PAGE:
Ben Bova is the author of more than a hundred works of science fact and fiction, including Able One, Leviathans of Jupiter and the Grand Tour novels, including Titan, winner of John W. Campbell Memorial Award for best novel of the year. He received the Lifetime Achievement Award of the Arthur C. Clarke Foundation in 2005, and in 2008 he won the Robert A. Heinlein Award "for his outstanding body of work in the field of literature." He is President Emeritus of the National Space Society and a past president of Science Fiction Writers of America, and a former editor of Analog and former fiction editor of Omni. As an editor, he won science fiction’s Hugo Award six times. Dr. Bova’s writings have predicted the Space Race of the 1960s, virtual reality, human cloning, the Strategic Defense Initiative (Star Wars), electronic book publishing, and much more. He lives in Florida.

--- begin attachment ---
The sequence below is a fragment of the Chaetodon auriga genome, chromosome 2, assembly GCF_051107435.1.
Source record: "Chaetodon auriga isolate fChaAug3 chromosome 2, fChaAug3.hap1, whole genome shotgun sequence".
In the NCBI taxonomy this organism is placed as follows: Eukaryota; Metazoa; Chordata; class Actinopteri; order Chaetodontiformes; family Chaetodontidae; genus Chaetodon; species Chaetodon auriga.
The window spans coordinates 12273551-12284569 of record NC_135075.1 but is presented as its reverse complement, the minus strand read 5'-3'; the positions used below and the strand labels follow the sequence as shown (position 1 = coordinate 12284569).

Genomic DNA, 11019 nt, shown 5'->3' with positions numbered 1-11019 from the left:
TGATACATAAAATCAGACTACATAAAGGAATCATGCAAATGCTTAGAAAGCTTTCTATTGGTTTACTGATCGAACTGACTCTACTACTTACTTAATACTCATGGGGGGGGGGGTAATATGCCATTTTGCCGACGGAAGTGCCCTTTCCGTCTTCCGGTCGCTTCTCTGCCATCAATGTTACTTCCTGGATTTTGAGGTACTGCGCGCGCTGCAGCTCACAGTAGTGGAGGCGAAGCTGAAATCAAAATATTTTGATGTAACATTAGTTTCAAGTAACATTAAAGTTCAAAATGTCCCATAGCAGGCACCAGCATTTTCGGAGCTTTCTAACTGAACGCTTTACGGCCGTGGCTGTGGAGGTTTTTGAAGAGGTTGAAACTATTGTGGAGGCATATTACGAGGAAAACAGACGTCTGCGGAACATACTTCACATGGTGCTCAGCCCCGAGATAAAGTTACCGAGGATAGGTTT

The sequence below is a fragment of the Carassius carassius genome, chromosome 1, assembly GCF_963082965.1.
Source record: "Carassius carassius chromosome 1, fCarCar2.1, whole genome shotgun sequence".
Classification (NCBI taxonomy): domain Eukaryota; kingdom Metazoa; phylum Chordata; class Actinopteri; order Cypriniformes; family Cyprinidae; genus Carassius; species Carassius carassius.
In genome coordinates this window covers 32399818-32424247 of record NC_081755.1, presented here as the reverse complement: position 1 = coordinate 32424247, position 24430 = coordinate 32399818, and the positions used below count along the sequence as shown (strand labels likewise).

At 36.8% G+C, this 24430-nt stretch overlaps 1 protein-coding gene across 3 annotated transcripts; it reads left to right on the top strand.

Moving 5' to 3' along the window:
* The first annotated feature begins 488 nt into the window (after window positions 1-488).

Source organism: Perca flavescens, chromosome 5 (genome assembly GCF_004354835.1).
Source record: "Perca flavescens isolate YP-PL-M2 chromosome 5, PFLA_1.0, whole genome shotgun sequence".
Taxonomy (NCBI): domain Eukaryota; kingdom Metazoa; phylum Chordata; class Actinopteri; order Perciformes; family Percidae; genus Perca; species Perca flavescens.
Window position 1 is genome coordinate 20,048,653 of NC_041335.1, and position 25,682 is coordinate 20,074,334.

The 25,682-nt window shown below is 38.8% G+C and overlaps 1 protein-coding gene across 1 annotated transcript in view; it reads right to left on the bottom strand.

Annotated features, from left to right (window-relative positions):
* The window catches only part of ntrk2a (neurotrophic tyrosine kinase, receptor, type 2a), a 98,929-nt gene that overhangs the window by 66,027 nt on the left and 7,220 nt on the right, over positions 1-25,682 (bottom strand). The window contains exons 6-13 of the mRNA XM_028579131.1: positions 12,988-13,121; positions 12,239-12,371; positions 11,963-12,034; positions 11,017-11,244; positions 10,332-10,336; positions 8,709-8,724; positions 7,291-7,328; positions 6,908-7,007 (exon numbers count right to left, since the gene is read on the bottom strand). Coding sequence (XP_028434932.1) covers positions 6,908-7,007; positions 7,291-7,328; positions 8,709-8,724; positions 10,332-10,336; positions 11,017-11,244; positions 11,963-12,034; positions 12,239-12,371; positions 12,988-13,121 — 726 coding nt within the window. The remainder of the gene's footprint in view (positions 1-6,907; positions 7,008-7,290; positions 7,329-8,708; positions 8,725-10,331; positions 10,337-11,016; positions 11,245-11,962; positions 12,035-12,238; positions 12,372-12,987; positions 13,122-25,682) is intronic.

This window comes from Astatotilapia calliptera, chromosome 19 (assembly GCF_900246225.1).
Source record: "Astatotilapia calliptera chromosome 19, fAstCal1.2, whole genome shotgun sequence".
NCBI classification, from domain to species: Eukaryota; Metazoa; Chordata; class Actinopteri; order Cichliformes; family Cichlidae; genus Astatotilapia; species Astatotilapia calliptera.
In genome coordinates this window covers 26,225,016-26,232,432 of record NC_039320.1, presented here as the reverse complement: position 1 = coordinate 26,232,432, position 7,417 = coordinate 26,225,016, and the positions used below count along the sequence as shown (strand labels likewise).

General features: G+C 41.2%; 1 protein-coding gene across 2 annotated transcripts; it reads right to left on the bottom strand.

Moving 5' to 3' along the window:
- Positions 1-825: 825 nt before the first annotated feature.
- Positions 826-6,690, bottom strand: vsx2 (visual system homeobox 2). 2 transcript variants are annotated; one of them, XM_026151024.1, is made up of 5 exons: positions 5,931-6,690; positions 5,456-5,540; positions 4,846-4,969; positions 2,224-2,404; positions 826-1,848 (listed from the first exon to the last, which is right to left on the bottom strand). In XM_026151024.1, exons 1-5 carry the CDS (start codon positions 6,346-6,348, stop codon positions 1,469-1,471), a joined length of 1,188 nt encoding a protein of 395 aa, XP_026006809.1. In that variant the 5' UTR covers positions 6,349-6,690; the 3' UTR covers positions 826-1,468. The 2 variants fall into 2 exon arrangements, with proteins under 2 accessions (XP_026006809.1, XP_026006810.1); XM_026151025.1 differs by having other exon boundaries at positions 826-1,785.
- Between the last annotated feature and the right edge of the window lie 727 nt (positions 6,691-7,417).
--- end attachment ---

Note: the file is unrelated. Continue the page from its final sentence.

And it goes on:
Battle Station Battle Station"Where do you get your crazy ideas?"Every science fiction writer has heard that question, over and over again. Sometimes the questioner is kind enough to leave out the word "crazy." But the question still is asked whenever I give a lecture to any audience that includes people who do not regularly read science fiction.Some science fiction writers, bored by that same old question (and sometimes miffed at the implications behind that word "crazy"), have taken to answering: "Schenectady!" There's even a mythology about it that claims that members of the Science Fiction Writers of America subscribe to the Crazy Idea Service of Schenectady, New York, and receive in the mail one crazy idea each month--wrapped in plain brown paper, of course.Yet the question deserves an answer. People are obviously fascinated with the process of creativity. Nearly everybody has a deep curiosity about how a writer comes up with the ideas that generate fresh stories.For most of the stories and novels I have written over the years, the ideation period is so long and complex that I could not begin to explain--even to myself--where the ideas originally came from.With "Battle Station," happily, I can trace the evolution of the story from original idea to final draft."Battle Station" has its roots in actual scientific research and technological development. In the mid-1960s Iwas employed at the research laboratory where the first high-power laser was invented. I helped to arrange the first briefing in the Pentagon to inform the Department of Defense that lasers of virtually any power desired could now be developed. That was the first step on the road to what is now called the Strategic Defense Initiative.My 1976 novel Millennium examined, as only science fiction can, the human and social consequences of using lasers in satellites to defend against nuclear missiles. By 1983 the real world had caught up to the idea and President Reagan initiated the "Star Wars" program. In 1984 I published a nonfiction book on the subject, Assured Survival. In 1986 a second edition of that book, retitled Star Peace and published by Tor Books, brought the swiftly developing story up to date.Meanwhile, from the mid-1960s to this present day, thinkers such as Maxwell W. Hunter II have been studying the problems and possibilities of an orbital defense system. While most academic critics (and consequently, most of the media) have simply declared such a defense system impossible, undesirable, and too expensive, Max Hunter has spent his time examining how such a system might work, and what it might mean for the world political situation.I am indebted to Max Hunter for sharing his ideas with me; particularly for the concept of "active armor." I have done violence to his ideas, I know, shaping them to the needs of the story. Such is the way of fiction.Another concept that is important to this story came from the often-stormy letters column of Analog magazine more than twenty years ago. Before the first astronauts and cosmonauts went into space, the readers of Analog debated, vigorously, who would make the best candidates for duty aboard orbiting space stations. One of the ideas they kicked around was that submariners--men accustomed to cramped quarters, high tensions, and long periods away from home base--would be idealfor crewing a military space station.So I "built" a space battle station that controls laser-armed satellites, and placed at its helm Commander J. W. Hazard, U.S. Navy (ret.), a former submarine skipper.I gave him an international crew, in keeping with the conclusions I arrived at in Star Peace: Assured Survival, that the new technology of strategic defense satellites will lead to an International Peacekeeping Force (IPF)--a a global police power dedicated to preventing war.Once these ideas were in place, the natural thing was to test them. Suppose someone tried to subvert the IPF and seize the satellite system for his own nefarious purposes? Okay, make that not merely a political problem, but a personal problem for the story's protagonist: Hazard's son is part of a cabal to overthrow the IPF and set up a world dictatorship.Now I had a story. All I had to do was start writing and allow the characters to "do their thing."The ideas were the easiest part of the task. As you can see, the ideas were all around me, for more than twenty years. There are millions of good ideas floating through the air all the time. Every day of your life brings a fresh supply of ideas. Every person you know is a walking novel. Every news event contains a dozen ideas for stories.The really difficult part is turning those ideas into good stories. To bring together the ideas and the characters and let them weave a story--that is the real work of the writer. Very few people ask about that, yet that is the actual process of creativity. It's not tough to find straw. Spinning straw into gold--that's the great magical trick!